Just because you or your company has been served with a subpoena does not mean that you have done something wrong or that you will be sued.
Often it simply means that you or the company may have information or documents that relate to a dispute between two or more other parties. Sometimes, however, a subpoena can be a precursor to bigger problems.
Regardless, don’t ignore it. Failure to appear at the stated time or otherwise respond to the subpoena could subject you or your company to punishment by the court.
Smart Business spoke with Julie Johnston-Ahlen, of counsel at Novack and Macey LLP, to learn more about the best way to respond to a subpoena.
What is a subpoena?
A subpoena is a writ, or written order, issued by a court, administrative body or attorney, that commands a person or entity to appear and testify, to produce documents or both. The subpoena should clearly state what it is seeking and when and where you must respond, so review the subpoena and any attached documents carefully.
Should an attorney be consulted before responding to a subpoena?
It is always a good idea to seek legal advice before responding to a subpoena. Moreover, there are certain circumstances in which you should almost certainly retain legal counsel to assist you. For instance:
■ You or your company might be subject to liability related to the litigation. Before you respond to a subpoena, you need to make sure you understand the subject matter of the litigation or proceeding so that you can determine why you or your company is being subpoenaed. This may require reviewing the documents that have been filed in the case, seeking information from the parties in the case, or both. If there is any risk that you or your company might be subject to liability, you should retain counsel.
■ The scope of the subpoena is very broad, and it will be costly to comply. Often when attorneys issue subpoenas, they ask for more documents than they actually need. In this case, you can and should ask the attorney to narrow the scope of the documents requested. If he or she won’t, you can retain counsel to serve objections or file an appropriate motion with the court. But don’t delay. In some jurisdictions you only have a short period of time to take action with respect to the scope of the subpoena.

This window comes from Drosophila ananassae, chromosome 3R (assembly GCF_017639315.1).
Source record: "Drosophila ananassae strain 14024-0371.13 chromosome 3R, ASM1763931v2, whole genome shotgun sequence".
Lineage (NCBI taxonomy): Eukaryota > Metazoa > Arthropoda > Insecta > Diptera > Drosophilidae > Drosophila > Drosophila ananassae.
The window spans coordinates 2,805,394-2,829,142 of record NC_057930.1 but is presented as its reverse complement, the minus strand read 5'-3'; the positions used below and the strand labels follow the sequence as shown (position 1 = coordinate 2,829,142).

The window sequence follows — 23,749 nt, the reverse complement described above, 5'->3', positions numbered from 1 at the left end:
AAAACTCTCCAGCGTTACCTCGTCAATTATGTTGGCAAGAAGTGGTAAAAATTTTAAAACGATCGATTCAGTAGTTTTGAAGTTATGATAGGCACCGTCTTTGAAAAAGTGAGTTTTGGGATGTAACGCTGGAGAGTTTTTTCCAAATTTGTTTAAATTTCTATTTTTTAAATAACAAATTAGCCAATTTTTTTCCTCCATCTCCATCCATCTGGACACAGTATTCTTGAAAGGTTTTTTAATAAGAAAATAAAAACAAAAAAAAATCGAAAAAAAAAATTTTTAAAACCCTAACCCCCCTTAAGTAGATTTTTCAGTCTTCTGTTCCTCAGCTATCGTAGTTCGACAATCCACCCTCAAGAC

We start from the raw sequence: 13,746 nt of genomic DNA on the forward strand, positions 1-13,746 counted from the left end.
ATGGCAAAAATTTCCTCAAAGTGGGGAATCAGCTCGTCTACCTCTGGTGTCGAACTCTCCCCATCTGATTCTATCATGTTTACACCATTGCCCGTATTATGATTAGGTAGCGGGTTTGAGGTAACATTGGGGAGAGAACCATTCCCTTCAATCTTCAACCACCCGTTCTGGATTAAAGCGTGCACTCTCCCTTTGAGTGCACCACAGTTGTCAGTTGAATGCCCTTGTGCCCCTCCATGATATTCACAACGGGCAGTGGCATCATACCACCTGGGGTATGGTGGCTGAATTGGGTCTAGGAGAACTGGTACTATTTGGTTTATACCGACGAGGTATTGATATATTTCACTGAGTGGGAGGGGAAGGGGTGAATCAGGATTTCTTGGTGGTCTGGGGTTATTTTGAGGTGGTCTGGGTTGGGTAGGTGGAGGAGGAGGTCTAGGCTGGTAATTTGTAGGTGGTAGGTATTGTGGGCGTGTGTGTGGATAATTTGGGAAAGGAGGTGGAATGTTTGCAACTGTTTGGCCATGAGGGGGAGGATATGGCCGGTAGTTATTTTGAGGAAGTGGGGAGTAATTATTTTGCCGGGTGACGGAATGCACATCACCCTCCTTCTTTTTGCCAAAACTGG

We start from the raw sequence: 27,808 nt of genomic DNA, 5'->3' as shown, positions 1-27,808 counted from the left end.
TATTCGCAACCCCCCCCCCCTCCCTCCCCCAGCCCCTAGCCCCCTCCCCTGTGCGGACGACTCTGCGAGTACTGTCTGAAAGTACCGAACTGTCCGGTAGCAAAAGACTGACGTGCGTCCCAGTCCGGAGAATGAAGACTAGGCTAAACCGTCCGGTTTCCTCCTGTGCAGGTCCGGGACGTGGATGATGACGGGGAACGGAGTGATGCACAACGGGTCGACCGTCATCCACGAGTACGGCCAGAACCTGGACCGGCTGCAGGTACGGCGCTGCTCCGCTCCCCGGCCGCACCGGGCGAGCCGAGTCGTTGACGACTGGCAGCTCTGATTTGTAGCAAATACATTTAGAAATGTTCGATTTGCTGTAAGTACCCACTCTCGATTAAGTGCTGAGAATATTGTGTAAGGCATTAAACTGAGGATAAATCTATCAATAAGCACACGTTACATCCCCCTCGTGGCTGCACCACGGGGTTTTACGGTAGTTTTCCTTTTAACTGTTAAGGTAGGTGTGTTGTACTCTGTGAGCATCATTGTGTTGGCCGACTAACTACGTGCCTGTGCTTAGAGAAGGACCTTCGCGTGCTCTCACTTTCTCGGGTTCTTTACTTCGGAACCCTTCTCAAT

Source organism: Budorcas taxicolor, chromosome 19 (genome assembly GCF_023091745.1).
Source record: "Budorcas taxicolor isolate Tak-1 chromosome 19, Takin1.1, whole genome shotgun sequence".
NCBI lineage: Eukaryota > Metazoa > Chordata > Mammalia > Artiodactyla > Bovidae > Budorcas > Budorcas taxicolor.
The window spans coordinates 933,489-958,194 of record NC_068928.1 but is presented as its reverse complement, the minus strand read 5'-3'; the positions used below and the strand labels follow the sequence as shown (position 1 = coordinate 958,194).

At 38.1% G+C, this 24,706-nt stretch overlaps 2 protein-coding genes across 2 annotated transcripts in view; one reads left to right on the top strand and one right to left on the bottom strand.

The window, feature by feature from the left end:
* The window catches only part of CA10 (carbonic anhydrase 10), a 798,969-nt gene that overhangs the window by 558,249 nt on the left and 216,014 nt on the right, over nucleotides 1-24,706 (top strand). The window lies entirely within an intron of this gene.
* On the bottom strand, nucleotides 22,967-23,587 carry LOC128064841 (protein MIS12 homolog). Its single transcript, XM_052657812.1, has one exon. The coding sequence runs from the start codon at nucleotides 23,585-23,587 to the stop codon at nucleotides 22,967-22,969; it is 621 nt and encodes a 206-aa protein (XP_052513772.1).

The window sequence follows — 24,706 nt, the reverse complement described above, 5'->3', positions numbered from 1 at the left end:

■ The subpoena is seeking information that is privileged, confidential or competitively sensitive. Typically, private conversations with lawyers are not subject to disclosure pursuant to a subpoena. In addition, sometimes information that is confidential, proprietary or competitively sensitive can be protected from disclosure, or can be disclosed pursuant to a protective order issued by the court. If the subpoena is seeking this type of information, you should retain counsel to assist you.
■ Complying might open you or your company up to liability unrelated to the litigation. Sometimes a subpoena will request documents or information that, by law or by contract, you are not permitted to release, or are not permitted to release without permission from another person or entity. For example, you might be subject to Securities and Exchange Commission regulations or Health Insurance Portability and Accountability Act requirements, or bound by a contract where you agreed to keep certain information private. In this case, you should seek legal advice.
■ The subpoena may be invalid. Perhaps service was improper, required fees were not paid, the subpoena commands you to produce documents or appear too far away, or the court issuing the subpoena does not have the authority to compel you to respond. If so, you should consult counsel before responding.
■ You do not understand what the subpoena is requesting. In this case, you should consult with counsel. Your attorney is likely to understand what is being requested, but if not, he or she can consult with the party that issued the subpoena to better understand what is being sought. ●
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